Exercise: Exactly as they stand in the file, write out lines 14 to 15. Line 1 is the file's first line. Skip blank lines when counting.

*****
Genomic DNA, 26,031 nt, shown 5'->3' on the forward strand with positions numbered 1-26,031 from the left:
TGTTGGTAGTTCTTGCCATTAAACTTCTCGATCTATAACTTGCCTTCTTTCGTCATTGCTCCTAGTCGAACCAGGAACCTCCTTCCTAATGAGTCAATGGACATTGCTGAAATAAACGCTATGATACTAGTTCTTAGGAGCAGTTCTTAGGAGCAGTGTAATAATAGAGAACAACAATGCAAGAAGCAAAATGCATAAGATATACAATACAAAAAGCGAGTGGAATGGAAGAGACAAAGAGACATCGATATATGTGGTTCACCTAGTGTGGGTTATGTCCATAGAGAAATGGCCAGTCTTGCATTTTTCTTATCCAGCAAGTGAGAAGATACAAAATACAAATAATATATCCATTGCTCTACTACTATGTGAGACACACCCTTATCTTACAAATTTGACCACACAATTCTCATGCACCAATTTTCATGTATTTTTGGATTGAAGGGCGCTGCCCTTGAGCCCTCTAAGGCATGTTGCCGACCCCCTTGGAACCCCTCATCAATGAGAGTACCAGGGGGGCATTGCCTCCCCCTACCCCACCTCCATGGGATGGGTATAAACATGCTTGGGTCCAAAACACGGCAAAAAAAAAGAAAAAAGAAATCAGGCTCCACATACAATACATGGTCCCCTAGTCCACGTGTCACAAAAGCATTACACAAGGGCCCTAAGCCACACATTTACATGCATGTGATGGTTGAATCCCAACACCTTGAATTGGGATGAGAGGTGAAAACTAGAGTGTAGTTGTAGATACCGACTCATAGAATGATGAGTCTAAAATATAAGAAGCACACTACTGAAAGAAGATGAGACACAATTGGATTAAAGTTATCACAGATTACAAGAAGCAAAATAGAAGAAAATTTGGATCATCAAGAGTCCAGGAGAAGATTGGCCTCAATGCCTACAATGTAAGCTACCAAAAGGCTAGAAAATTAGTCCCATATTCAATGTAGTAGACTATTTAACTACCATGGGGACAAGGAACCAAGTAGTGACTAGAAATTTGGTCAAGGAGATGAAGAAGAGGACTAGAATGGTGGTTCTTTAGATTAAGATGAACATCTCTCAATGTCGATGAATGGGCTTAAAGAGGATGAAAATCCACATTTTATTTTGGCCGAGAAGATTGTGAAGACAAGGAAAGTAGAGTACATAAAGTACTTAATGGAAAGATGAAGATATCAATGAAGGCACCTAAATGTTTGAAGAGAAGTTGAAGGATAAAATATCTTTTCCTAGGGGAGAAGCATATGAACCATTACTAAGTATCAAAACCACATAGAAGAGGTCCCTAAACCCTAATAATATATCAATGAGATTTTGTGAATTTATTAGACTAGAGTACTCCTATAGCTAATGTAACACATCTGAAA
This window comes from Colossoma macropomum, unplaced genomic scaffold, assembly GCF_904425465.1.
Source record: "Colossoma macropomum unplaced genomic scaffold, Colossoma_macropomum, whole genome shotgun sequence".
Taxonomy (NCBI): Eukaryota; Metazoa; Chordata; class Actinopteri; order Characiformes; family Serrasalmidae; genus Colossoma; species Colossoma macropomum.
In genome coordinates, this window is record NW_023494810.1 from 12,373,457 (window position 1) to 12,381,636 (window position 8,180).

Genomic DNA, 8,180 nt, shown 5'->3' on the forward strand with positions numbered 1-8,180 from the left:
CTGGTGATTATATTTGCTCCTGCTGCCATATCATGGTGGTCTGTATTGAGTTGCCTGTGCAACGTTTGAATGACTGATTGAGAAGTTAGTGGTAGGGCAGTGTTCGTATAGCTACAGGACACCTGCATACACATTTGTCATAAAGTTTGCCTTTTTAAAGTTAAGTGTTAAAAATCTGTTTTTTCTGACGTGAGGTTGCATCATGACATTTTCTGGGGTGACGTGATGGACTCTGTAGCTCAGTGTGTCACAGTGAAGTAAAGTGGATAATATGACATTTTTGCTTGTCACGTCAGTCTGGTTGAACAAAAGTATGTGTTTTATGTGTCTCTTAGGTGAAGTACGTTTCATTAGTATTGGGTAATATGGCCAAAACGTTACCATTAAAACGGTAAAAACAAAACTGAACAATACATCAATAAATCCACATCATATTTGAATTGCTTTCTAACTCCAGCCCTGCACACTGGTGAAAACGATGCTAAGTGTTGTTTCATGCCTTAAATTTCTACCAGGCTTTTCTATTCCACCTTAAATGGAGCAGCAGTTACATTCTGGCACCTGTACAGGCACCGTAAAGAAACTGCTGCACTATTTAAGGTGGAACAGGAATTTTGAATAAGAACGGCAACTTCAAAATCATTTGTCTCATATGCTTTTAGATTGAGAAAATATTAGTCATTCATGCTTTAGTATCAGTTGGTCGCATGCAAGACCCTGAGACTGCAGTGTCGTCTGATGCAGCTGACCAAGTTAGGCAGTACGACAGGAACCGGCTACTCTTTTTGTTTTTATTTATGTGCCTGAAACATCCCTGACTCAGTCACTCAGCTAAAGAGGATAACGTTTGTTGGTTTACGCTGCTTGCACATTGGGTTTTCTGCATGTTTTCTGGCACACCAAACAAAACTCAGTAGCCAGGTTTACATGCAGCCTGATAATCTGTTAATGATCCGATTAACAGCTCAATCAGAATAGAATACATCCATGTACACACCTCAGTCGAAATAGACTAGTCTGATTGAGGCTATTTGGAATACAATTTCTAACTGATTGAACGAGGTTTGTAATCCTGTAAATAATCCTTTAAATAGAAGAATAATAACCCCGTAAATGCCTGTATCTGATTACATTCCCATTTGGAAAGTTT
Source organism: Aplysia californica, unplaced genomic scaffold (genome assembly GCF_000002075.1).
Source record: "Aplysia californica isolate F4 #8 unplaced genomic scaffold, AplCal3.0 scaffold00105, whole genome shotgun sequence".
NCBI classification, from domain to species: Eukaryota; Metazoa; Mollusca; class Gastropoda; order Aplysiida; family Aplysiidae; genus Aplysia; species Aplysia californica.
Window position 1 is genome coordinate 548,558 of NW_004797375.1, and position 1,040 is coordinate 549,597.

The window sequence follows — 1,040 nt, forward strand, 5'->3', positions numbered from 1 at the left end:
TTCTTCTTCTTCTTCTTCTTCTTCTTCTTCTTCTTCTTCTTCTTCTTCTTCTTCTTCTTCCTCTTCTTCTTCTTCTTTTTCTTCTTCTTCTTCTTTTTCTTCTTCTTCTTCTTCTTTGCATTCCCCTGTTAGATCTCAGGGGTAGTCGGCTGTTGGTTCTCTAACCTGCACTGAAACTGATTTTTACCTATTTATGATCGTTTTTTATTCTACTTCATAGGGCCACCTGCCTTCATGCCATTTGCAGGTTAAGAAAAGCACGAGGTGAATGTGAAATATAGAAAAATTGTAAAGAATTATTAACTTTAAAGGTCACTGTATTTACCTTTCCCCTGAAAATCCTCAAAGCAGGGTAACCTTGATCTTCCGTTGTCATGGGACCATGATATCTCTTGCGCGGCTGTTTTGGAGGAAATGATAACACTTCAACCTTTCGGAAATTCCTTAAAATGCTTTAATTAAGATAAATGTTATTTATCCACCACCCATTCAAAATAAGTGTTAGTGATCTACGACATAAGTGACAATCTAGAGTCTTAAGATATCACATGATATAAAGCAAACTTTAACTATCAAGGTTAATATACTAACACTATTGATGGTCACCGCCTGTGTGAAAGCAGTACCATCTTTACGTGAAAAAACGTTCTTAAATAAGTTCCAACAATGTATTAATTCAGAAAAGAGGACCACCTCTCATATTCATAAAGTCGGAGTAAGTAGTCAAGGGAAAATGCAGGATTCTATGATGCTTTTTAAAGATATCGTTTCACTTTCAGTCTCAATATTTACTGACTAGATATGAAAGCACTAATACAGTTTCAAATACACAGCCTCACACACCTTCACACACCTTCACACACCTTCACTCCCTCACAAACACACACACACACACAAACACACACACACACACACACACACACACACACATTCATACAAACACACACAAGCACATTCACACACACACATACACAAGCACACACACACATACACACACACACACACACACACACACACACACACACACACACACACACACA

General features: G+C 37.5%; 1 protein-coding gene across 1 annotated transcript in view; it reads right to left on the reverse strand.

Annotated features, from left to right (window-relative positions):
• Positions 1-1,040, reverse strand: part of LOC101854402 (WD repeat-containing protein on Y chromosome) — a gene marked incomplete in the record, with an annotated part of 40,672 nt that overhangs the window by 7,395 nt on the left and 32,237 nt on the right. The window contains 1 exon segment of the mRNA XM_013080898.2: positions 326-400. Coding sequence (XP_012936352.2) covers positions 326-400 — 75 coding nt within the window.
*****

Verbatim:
TTCTTCTTCTTCTTCTTCTTCTTCTTCTTCTTCTTCTTCTTCTTCTTCTTCTTCTTCTTCCTCTTCTTCTTCTTCTTTTTCTTCTTCTTCTTCTTTTTCTTCTTCTTCTTCTTCTTTGCATTCCCCTGTTAGATCTCAGGGGTAGTCGGCTGTTGGTTCTCTAACCTGCACTGAAACTGATTTTTACCTATTTATGATCGTTTTTTATTCTACTTCATAGGGCCACCTGCCTTCATGCCATTTGCAGGTTAAGAAAAGCACGAGGTGAATGTGAAATATAGAAAAATTGTAAAGAATTATTAACTTTAAAGGTCACTGTATTTACCTTTCCCCTGAAAATCCTCAAAGCAGGGTAACCTTGATCTTCCGTTGTCATGGGACCATGATATCTCTTGCGCGGCTGTTTTGGAGGAAATGATAACACTTCAACCTTTCGGAAATTCCTTAAAATGCTTTAATTAAGATAAATGTTATTTATCCACCACCCATTCAAAATAAGTGTTAGTGATCTACGACATAAGTGACAATCTAGAGTCTTAAGATATCACATGATATAAAGCAAACTTTAACTATCAAGGTTAATATACTAACACTATTGATGGTCACCGCCTGTGTGAAAGCAGTACCATCTTTACGTGAAAAAACGTTCTTAAATAAGTTCCAACAATGTATTAATTCAGAAAAGAGGACCACCTCTCATATTCATAAAGTCGGAGTAAGTAGTCAAGGGAAAATGCAGGATTCTATGATGCTTTTTAAAGATATCGTTTCACTTTCAGTCTCAATATTTACTGACTAGATATGAAAGCACTAATACAGTTTCAAATACACAGCCTCACACACCTTCACACACCTTCACACACCTTCACTCCCTCACAAACACACACACACACACAAACACACACACACACACACACACACACACACACATTCATACAAACACACACAAGCACATTCACACACACACATACACAAGCACACACACACATACACACACACACACACACACACACACACACACACACACACACACACACACA

General features: G+C 37.5%; 1 protein-coding gene across 1 annotated transcript in view; it reads right to left on the reverse strand.